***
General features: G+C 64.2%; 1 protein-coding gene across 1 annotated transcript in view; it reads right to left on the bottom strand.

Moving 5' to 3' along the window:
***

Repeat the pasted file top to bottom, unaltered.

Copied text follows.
General features: G+C 64.2%; 1 protein-coding gene across 1 annotated transcript in view; it reads right to left on the bottom strand.

Moving 5' to 3' along the window: